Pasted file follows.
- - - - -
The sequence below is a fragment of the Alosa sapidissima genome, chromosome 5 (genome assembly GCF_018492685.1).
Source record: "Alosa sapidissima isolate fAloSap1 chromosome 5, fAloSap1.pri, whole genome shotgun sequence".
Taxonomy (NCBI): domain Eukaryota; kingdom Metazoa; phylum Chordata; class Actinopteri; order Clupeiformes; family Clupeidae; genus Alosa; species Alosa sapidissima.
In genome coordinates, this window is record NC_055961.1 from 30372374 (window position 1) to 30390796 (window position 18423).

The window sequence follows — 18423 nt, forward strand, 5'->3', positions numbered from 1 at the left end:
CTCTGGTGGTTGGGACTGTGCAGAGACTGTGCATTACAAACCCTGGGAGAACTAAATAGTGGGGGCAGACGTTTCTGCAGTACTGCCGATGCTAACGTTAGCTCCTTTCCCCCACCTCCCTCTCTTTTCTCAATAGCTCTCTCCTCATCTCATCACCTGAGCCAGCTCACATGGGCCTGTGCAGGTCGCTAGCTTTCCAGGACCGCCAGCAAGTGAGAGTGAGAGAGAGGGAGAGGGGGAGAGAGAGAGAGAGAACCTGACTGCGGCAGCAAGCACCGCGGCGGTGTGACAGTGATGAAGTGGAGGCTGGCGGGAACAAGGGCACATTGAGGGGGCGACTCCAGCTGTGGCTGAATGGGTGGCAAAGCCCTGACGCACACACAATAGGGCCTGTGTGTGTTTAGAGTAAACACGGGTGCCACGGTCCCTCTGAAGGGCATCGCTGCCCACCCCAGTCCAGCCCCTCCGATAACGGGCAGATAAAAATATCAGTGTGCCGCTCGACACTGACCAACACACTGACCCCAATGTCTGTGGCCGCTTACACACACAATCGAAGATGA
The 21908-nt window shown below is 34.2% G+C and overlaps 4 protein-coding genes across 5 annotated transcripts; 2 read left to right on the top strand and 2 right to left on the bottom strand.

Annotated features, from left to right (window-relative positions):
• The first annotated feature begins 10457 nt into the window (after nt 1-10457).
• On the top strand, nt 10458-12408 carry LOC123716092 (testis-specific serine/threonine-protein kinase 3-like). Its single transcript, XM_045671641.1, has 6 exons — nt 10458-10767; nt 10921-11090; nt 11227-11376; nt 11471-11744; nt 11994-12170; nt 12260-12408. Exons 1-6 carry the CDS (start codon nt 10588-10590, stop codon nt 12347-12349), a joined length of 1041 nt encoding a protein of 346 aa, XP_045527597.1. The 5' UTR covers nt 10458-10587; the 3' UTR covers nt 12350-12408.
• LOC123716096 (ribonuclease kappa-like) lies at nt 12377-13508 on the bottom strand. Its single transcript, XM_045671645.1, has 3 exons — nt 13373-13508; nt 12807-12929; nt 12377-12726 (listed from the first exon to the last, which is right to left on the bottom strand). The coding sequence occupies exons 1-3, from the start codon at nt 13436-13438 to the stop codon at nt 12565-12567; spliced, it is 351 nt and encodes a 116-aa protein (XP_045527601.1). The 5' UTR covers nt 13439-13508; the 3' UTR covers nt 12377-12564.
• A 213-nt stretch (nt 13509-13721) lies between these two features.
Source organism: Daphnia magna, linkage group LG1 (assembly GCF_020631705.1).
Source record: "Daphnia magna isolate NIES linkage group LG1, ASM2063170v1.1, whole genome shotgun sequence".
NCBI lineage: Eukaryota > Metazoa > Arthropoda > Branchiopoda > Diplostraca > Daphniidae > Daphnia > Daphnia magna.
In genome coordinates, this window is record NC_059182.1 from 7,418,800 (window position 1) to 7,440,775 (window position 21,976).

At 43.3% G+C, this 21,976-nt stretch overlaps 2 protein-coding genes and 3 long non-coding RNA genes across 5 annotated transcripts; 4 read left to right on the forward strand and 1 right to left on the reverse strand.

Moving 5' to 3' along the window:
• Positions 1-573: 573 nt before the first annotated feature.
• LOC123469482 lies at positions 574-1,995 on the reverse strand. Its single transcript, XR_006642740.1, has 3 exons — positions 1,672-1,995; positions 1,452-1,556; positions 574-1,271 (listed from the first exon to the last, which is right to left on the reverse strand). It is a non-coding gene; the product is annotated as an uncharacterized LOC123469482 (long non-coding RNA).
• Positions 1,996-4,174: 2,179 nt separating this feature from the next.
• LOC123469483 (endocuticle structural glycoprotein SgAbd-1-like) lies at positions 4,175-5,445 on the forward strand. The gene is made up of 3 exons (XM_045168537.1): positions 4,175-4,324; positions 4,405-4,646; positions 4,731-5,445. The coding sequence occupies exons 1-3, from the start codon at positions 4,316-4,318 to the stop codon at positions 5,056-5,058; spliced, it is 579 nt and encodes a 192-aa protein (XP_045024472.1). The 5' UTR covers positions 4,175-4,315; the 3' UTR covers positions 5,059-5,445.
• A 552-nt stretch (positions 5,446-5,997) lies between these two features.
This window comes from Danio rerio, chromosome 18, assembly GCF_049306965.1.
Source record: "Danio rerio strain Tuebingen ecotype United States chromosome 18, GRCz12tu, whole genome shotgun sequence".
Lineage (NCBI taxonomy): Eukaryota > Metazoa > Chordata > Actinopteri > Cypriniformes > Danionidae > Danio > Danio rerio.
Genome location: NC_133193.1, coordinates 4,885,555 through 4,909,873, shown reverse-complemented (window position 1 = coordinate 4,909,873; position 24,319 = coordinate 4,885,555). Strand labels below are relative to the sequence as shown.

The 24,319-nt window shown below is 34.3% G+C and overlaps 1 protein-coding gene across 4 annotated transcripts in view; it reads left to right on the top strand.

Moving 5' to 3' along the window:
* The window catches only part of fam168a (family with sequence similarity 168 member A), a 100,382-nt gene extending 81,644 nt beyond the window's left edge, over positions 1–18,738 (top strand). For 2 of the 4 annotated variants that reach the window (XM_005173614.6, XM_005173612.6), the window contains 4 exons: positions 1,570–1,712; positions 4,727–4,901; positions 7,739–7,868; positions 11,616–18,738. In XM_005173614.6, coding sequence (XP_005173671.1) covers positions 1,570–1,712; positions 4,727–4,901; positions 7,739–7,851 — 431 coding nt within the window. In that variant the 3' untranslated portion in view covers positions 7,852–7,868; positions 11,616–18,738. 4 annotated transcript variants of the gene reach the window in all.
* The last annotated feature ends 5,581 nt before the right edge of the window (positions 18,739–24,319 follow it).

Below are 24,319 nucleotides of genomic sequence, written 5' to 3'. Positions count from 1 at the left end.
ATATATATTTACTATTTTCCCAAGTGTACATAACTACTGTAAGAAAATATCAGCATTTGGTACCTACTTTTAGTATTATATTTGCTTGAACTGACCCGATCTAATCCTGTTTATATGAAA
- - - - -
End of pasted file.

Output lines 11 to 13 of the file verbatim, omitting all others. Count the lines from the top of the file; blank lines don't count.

• LOC123716096 (ribonuclease kappa-like) lies at nt 12377-13508 on the bottom strand. Its single transcript, XM_045671645.1, has 3 exons — nt 13373-13508; nt 12807-12929; nt 12377-12726 (listed from the first exon to the last, which is right to left on the bottom strand). The coding sequence occupies exons 1-3, from the start codon at nt 13436-13438 to the stop codon at nt 12565-12567; spliced, it is 351 nt and encodes a 116-aa protein (XP_045527601.1). The 5' UTR covers nt 13439-13508; the 3' UTR covers nt 12377-12564.
• A 213-nt stretch (nt 13509-13721) lies between these two features.
Source organism: Daphnia magna, linkage group LG1 (assembly GCF_020631705.1).